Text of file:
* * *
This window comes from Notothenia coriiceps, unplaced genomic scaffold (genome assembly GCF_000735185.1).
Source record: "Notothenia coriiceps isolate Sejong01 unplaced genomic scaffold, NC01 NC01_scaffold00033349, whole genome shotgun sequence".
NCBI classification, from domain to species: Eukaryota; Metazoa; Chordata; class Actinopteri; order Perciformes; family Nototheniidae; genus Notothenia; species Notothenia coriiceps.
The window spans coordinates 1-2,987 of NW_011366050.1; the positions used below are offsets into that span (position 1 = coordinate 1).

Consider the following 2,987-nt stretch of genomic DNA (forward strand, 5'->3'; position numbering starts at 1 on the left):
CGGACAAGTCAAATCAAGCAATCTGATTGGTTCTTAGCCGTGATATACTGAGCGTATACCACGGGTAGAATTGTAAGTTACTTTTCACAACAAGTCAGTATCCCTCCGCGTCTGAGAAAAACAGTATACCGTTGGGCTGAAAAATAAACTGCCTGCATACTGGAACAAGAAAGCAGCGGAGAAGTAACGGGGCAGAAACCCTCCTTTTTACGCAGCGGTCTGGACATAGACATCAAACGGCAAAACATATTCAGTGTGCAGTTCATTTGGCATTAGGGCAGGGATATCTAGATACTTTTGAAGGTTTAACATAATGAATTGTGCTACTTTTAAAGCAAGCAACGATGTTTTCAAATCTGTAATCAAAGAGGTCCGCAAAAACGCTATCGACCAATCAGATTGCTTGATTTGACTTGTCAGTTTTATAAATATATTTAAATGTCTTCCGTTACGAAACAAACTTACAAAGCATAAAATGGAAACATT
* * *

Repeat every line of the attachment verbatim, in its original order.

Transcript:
This window comes from Notothenia coriiceps, unplaced genomic scaffold (genome assembly GCF_000735185.1).
Source record: "Notothenia coriiceps isolate Sejong01 unplaced genomic scaffold, NC01 NC01_scaffold00033349, whole genome shotgun sequence".
NCBI classification, from domain to species: Eukaryota; Metazoa; Chordata; class Actinopteri; order Perciformes; family Nototheniidae; genus Notothenia; species Notothenia coriiceps.
The window spans coordinates 1-2,987 of NW_011366050.1; the positions used below are offsets into that span (position 1 = coordinate 1).

Consider the following 2,987-nt stretch of genomic DNA (forward strand, 5'->3'; position numbering starts at 1 on the left):
CGGACAAGTCAAATCAAGCAATCTGATTGGTTCTTAGCCGTGATATACTGAGCGTATACCACGGGTAGAATTGTAAGTTACTTTTCACAACAAGTCAGTATCCCTCCGCGTCTGAGAAAAACAGTATACCGTTGGGCTGAAAAATAAACTGCCTGCATACTGGAACAAGAAAGCAGCGGAGAAGTAACGGGGCAGAAACCCTCCTTTTTACGCAGCGGTCTGGACATAGACATCAAACGGCAAAACATATTCAGTGTGCAGTTCATTTGGCATTAGGGCAGGGATATCTAGATACTTTTGAAGGTTTAACATAATGAATTGTGCTACTTTTAAAGCAAGCAACGATGTTTTCAAATCTGTAATCAAAGAGGTCCGCAAAAACGCTATCGACCAATCAGATTGCTTGATTTGACTTGTCAGTTTTATAAATATATTTAAATGTCTTCCGTTACGAAACAAACTTACAAAGCATAAAATGGAAACATT